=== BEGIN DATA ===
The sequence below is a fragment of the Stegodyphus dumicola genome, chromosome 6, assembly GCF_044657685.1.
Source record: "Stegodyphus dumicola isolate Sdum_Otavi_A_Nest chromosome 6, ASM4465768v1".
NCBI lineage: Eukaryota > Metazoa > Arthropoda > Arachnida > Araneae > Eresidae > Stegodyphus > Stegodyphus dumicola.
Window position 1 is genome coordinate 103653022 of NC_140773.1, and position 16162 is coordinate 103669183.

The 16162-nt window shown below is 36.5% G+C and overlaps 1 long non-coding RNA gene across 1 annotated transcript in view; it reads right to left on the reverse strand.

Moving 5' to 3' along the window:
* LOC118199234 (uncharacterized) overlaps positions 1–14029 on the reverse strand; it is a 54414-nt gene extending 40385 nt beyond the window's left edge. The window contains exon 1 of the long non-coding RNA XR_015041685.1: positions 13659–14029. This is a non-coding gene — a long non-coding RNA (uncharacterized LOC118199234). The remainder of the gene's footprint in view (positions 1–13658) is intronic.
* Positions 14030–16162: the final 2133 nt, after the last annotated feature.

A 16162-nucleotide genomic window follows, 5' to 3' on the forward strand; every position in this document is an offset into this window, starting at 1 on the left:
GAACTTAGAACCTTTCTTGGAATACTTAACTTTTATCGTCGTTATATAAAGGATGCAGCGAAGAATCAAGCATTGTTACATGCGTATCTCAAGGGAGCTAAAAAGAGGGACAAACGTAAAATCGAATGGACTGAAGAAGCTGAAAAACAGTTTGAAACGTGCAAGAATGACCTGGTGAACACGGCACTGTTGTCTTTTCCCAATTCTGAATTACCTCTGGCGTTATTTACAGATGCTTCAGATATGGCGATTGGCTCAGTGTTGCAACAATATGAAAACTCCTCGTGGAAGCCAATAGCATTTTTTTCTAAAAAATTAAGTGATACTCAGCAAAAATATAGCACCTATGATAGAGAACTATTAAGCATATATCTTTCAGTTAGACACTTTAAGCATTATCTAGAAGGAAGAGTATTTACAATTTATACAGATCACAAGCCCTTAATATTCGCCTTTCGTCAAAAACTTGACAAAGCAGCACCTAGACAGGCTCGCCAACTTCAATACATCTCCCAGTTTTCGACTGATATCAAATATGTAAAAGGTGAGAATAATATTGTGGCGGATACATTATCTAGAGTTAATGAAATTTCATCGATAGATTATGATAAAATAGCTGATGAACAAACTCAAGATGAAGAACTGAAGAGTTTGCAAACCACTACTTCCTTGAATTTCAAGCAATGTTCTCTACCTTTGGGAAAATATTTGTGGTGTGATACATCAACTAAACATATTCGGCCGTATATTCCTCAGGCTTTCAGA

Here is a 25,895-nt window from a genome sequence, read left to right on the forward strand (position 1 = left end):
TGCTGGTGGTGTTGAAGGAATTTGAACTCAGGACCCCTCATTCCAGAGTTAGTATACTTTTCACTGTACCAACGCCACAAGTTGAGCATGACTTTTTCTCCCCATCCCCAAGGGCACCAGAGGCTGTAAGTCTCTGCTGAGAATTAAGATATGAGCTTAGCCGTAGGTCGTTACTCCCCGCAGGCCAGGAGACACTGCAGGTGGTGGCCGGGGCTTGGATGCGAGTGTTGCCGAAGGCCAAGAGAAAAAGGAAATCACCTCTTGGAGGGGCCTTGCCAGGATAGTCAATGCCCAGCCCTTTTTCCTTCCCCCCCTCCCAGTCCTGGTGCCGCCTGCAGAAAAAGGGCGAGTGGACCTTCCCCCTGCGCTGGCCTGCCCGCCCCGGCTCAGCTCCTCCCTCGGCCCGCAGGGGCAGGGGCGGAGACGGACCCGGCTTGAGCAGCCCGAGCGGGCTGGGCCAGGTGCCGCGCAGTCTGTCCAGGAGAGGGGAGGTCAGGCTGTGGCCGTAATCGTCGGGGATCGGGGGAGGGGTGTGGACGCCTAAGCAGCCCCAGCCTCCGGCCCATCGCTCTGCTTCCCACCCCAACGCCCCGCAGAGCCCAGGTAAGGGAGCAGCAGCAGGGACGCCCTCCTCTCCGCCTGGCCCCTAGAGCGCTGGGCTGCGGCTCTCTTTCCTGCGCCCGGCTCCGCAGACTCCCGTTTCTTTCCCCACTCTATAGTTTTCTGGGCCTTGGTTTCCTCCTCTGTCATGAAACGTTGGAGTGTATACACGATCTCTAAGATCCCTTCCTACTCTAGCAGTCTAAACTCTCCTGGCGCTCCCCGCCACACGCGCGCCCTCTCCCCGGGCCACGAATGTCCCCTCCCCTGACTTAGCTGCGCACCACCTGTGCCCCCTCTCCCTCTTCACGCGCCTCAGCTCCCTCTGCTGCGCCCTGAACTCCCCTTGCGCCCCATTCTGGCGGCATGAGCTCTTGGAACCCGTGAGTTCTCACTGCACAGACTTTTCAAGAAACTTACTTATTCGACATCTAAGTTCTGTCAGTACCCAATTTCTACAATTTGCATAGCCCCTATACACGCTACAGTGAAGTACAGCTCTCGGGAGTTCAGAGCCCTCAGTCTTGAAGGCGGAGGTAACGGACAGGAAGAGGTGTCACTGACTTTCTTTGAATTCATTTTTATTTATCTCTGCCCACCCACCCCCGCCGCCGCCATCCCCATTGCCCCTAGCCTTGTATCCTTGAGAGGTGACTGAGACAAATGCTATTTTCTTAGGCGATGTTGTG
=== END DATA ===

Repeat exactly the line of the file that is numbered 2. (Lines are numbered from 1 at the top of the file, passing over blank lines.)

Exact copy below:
Source record: "Stegodyphus dumicola isolate Sdum_Otavi_A_Nest chromosome 6, ASM4465768v1".